Meet Carolyn Savage: Champion of youth engagement

Growing up, Carolyn Savage faced the barriers of a Neet child – today she is dedicated to supporting the disadvantaged

Kate Parker

Carolyn Savage: The DfE's head of Neet and youth engagement

When Carolyn Savage reflects on her life, it’s easy to see how she could have become Neet (not in education, employment or training) at the age of 16.

She was born with one arm: her family think she was affected by the thalidomide scandal, although that has never been proven. She lost both her parents very young and was brought up by her grandmother – for whom she was a full-time carer by 14, and who then passed away when she was 17.

"When I think about my upbringing and my background, most definitely I could have been Neet. I was an August baby, high risk for Neet, I lost my parents at an early age and was brought up by my grandma," she says.

"I had disability and was a full-time carer at age 14, so it was not your typical upbringing, and there were many challenges." 

And while Savage overcame those challenges and went on to have a successful career in the civil service, she never forgot her background. Today Savage spends her days improving the life chances of teenagers who are at risk of becoming Neet, as head of Neet and youth engagement at the Education and Skills Funding Agency. 

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More: Can we avoid mass youth unemployment post-Covid?

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While at school, Savage says she never really thought about what she wanted to do when she grew up – there was too much going on in her personal life.

A path into the civil service

But, she says, there was one English teacher who supported her and inspired her throughout secondary school.

“When you speak to a lot of young people, they remember one teacher. I always remember an English teacher really supporting me through my GCSE and A levels at quite a difficult time. Careers education wasn't an entity, we didn't have very much, but she was very inspiring. I looked up to her and I remember talking to her about the future.” she says. 

“University was probably a path I would have liked to have done because I had good GCSEs and A levels, but the path wasn't open to me.”

Upon leaving school, Savage had three job offers, and she went to work for a logistics company in Morley, West Yorkshire. Eighteen months later, Savage rang her English teacher to say that she’d got a job in the civil service.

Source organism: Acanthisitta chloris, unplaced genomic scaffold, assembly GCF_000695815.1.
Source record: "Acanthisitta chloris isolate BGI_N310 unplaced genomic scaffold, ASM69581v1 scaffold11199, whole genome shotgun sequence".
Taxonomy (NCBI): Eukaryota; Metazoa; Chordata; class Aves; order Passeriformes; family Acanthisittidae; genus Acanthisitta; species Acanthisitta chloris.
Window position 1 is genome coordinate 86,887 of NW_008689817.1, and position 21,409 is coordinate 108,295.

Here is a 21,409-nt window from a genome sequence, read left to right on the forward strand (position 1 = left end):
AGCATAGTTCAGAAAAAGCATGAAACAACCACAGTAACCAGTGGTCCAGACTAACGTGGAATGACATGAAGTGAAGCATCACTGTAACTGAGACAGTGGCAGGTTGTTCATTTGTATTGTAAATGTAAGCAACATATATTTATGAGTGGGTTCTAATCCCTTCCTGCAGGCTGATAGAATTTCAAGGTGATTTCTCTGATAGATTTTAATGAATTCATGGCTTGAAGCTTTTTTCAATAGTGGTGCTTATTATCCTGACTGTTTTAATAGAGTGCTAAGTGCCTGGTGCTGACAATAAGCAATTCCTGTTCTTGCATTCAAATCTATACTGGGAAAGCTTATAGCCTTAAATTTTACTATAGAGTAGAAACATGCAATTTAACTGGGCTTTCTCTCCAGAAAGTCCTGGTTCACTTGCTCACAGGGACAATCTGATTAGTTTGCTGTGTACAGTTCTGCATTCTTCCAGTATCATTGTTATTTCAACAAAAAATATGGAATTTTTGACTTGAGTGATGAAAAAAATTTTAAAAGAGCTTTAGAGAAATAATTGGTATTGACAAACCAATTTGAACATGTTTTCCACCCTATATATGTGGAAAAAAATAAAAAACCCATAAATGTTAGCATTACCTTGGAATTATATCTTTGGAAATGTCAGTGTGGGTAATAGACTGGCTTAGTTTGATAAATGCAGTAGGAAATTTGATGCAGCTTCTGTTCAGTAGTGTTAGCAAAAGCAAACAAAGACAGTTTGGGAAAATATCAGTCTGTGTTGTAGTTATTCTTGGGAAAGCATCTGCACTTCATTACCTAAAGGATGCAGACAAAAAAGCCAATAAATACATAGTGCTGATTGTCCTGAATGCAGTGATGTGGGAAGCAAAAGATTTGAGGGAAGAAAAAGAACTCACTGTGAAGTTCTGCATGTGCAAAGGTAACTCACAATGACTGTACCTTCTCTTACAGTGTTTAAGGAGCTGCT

“Right from the beginning, I wanted to help people and support people. I wanted to jump into a civil service that enabled me to fulfil that,” she says. 

Her first roles saw her supporting people signing on for unemployment benefits, and working on the Manpower Services Commission, before joining the Training and Enterprise Council. It was there that she first realised the power of skills and apprenticeships. Savage’s feelings on the impact that apprenticeships can have on young people came to the fore when she joined the Department of Education and helped to set up the National Apprenticeship Service. 

Carolyn Savage

As well as working on the National Recruitment Service within the apprenticeship service, ensuring that vacancies were bought together on the online platform, Savage also worked with the Department for Work and Pensions to build a function that highlighted employers who welcomed applications from disabled candidates on the site. 

Introducing technical education to primary school children

“I’m really proud of setting up the National Apprenticeship Service and the recruitment service Find an Apprenticeship, and although it’s been developed quite a lot, that service still exists today,” she says. Savage says she was also instrumental in setting up the Apprenticeship Support and Knowledge (ASK) programme, which reached out to more than 2,000 schools across England and helps them with their statutory duty to provide information on apprenticeships and technical education. However, Savage says there is “still quite a lot of work to be done”.

“I welcome the proposals in the White Paper to strengthen the Baker Clause [which states that schools must allow colleges and training providers access to students]. We need to start introducing young people to the world of work and options other than just university. University is a great place, and I do support university education, but it's not the only route to success.” she says.